Monday, March 26, 2018

Finding Felicity, by Stacey Kade

Caroline never planned for the lie to go that far. But when her social butterfly mother pressed her for details about her new school, it just popped out. To hide the fact she had yet to make a single new friend, Caroline borrowed characters from her favorite retro TV show, "Felicity." She figured she'd make some actual friends eventually and wouldn't need the fictional ones anymore, but when that didn't happen she kept the lie going and growing...until it finally backfired the night of graduation, when her mom threw her a surprise party and (surprise) none of her "friends" showed up. 

Caroline confesses and is immediately sent into therapy. She worries that this will ruin her plans to go away to college, but her shrink thinks that going away and starting fresh just might be the best thing for Caroline. As long as she regularly checks in, of course.

Caroline is relieved. Because she has a very important reason for attending this particular college: It is the same school Liam, her high school crush, is attending. This is the boy she was too shy to speak to for the past three years. But she knows things will change once the two of them are away at school together. She knows they'll become a couple. Because she and Liam are meant to be together. Obviously. After all, that's what happened when Felicity followed her crush Ben to college. 

What Caroline doesn't get is this is real life, not a cheesy 90s TV drama. And things aren't going to work out the way she hopes. Unfortunately, she's going to have to learn this the hard way.

Stacey Kade's new novel Finding Felicity reads like a checklist for exactly what you SHOULDN'T do when going away to college. Underage partying, language, and other mature situations make this book a poor choice for younger teen readers. Caroline is the quintessential unlikable/unreliable narrator. There are some serious plot holes. And the ending wraps up far too neatly. (Also, it's doubtful today's teens would have heard of Felicity...even with the recent wave of 90s nostalgia. It's not among the better known of 90s TV shows. So many of the references will likely fly over the heads of today's young readers).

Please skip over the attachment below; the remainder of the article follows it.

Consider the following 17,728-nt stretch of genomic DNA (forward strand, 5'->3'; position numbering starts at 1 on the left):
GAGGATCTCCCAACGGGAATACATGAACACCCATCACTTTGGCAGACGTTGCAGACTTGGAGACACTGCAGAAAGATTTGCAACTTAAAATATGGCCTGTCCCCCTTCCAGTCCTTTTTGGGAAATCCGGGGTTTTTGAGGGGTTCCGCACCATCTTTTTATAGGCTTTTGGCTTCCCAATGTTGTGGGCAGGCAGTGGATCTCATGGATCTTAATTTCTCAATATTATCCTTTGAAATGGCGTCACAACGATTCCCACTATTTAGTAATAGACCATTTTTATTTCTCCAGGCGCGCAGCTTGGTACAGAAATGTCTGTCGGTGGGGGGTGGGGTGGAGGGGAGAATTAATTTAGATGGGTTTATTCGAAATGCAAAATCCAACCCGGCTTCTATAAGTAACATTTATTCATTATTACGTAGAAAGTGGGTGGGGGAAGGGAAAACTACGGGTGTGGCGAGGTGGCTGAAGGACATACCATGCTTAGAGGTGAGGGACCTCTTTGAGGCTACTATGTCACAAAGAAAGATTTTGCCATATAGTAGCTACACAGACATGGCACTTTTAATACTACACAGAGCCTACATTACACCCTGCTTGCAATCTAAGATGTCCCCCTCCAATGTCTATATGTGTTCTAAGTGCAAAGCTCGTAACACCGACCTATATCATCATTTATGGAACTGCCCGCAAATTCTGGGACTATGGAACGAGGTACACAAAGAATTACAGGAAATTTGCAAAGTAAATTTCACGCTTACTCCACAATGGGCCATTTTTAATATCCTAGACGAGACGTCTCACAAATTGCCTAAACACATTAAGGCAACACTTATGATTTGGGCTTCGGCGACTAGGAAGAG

And yet...the book has a certain charm. As a reader, I totally felt (sorry) for Caroline and hoped for things would turn out well for her. And this kept me reading through every single awkward moment and cringe-worthy situation. I was happy to witness Caroline's eventual transformation from shy and clueless teen to a somewhat better adjusted young lady (this time with real actual friends). I still didn't like her much, but her character did improve significantly in the final chapters. And that was refreshing.

Overall, Finding Felicity was a decent read. Not the most memorable book I've read this year,  but it kept me entertained.--AJB

Thursday, March 22, 2018

Thornhill, by Pam Smy

Ella Clarke is the new girl in town. She's lonely. Her mom is gone and her dad works long hours and is rarely home. More than anything, Ella wishes for a friend. And it looks as if her wish may come true. One day Ella spies what looks to be a girl her age hanging around the creepy abandoned mansion next door. Curious and hopeful, Ella investigates.

And what she finds is nothing like she expected.

Scattered about the yard of the house next door, resting against the old statues and half-hidden by vines, Ella finds hand-made dolls. Were they left for her by the mysterious girl? Maybe. Ella begins repairing and returning the dolls only to find more. 

Then one day Ella finds a key. 

And this key leads her to the attic of the house where she first glimpsed the girl.

And in that attic she finds the girl's diary.

And within the diary's pages is a decade's-old tale of horror and torment beyond imagining. 

If Ella isn't careful, history will repeat itself.

I picked up Pam Smy's odd novel Thornhill not really knowing what to expect other than it had a "mystery' sticker on the spine. I remember the book being compared to Wonderstruck (Selznick). And it's true the format is similar in that the dual perspectives alternate between text and pictures. But Thornhill is a far darker tale. And I wouldn't exactly call the ending "happy". Open-ended, yes. Cliffhanger even? Perhaps. But not happy (and I recall Wonderstruck ending on an upbeat).